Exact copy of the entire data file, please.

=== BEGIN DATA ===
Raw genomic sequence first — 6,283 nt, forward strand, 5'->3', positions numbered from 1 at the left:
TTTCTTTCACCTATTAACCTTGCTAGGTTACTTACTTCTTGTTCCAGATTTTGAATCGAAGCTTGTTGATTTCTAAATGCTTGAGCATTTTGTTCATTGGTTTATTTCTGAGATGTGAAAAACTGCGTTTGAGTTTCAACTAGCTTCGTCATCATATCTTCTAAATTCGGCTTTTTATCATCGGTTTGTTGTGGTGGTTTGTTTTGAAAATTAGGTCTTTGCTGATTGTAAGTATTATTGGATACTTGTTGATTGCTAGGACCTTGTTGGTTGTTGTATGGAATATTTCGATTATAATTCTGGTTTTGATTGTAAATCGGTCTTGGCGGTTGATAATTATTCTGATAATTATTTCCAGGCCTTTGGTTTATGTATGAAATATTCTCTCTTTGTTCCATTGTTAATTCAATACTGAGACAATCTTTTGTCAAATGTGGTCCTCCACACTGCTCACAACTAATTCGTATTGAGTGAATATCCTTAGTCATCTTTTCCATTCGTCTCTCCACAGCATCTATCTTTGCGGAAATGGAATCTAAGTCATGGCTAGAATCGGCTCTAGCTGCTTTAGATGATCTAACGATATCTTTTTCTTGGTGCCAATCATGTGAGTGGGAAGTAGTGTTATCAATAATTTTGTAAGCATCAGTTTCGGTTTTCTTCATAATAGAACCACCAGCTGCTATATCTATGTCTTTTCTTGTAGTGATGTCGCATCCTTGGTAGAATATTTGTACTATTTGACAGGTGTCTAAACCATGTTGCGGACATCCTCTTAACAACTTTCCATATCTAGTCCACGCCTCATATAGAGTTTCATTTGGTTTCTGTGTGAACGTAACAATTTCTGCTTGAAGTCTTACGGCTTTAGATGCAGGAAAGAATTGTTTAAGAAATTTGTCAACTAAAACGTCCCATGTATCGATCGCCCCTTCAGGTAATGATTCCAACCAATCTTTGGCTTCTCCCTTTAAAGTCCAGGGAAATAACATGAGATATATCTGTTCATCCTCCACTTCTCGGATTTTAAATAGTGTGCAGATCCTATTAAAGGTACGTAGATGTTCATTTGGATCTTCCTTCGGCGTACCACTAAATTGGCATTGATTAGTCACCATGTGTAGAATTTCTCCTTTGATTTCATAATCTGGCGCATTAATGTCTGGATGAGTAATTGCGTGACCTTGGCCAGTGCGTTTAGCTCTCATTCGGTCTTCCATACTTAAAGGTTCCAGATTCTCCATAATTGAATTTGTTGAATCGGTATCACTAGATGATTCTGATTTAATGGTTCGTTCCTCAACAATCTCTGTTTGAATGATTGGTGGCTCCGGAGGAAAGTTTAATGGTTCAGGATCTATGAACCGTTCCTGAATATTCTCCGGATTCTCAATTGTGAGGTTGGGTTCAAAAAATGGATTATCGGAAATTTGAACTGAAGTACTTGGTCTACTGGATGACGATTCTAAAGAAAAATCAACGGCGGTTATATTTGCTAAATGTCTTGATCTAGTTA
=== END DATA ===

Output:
Raw genomic sequence first — 6,283 nt, forward strand, 5'->3', positions numbered from 1 at the left:
TTTCTTTCACCTATTAACCTTGCTAGGTTACTTACTTCTTGTTCCAGATTTTGAATCGAAGCTTGTTGATTTCTAAATGCTTGAGCATTTTGTTCATTGGTTTATTTCTGAGATGTGAAAAACTGCGTTTGAGTTTCAACTAGCTTCGTCATCATATCTTCTAAATTCGGCTTTTTATCATCGGTTTGTTGTGGTGGTTTGTTTTGAAAATTAGGTCTTTGCTGATTGTAAGTATTATTGGATACTTGTTGATTGCTAGGACCTTGTTGGTTGTTGTATGGAATATTTCGATTATAATTCTGGTTTTGATTGTAAATCGGTCTTGGCGGTTGATAATTATTCTGATAATTATTTCCAGGCCTTTGGTTTATGTATGAAATATTCTCTCTTTGTTCCATTGTTAATTCAATACTGAGACAATCTTTTGTCAAATGTGGTCCTCCACACTGCTCACAACTAATTCGTATTGAGTGAATATCCTTAGTCATCTTTTCCATTCGTCTCTCCACAGCATCTATCTTTGCGGAAATGGAATCTAAGTCATGGCTAGAATCGGCTCTAGCTGCTTTAGATGATCTAACGATATCTTTTTCTTGGTGCCAATCATGTGAGTGGGAAGTAGTGTTATCAATAATTTTGTAAGCATCAGTTTCGGTTTTCTTCATAATAGAACCACCAGCTGCTATATCTATGTCTTTTCTTGTAGTGATGTCGCATCCTTGGTAGAATATTTGTACTATTTGACAGGTGTCTAAACCATGTTGCGGACATCCTCTTAACAACTTTCCATATCTAGTCCACGCCTCATATAGAGTTTCATTTGGTTTCTGTGTGAACGTAACAATTTCTGCTTGAAGTCTTACGGCTTTAGATGCAGGAAAGAATTGTTTAAGAAATTTGTCAACTAAAACGTCCCATGTATCGATCGCCCCTTCAGGTAATGATTCCAACCAATCTTTGGCTTCTCCCTTTAAAGTCCAGGGAAATAACATGAGATATATCTGTTCATCCTCCACTTCTCGGATTTTAAATAGTGTGCAGATCCTATTAAAGGTACGTAGATGTTCATTTGGATCTTCCTTCGGCGTACCACTAAATTGGCATTGATTAGTCACCATGTGTAGAATTTCTCCTTTGATTTCATAATCTGGCGCATTAATGTCTGGATGAGTAATTGCGTGACCTTGGCCAGTGCGTTTAGCTCTCATTCGGTCTTCCATACTTAAAGGTTCCAGATTCTCCATAATTGAATTTGTTGAATCGGTATCACTAGATGATTCTGATTTAATGGTTCGTTCCTCAACAATCTCTGTTTGAATGATTGGTGGCTCCGGAGGAAAGTTTAATGGTTCAGGATCTATGAACCGTTCCTGAATATTCTCCGGATTCTCAATTGTGAGGTTGGGTTCAAAAAATGGATTATCGGAAATTTGAACTGAAGTACTTGGTCTACTGGATGACGATTCTAAAGAAAAATCAACGGCGGTTATATTTGCTAAATGTCTTGATCTAGTTA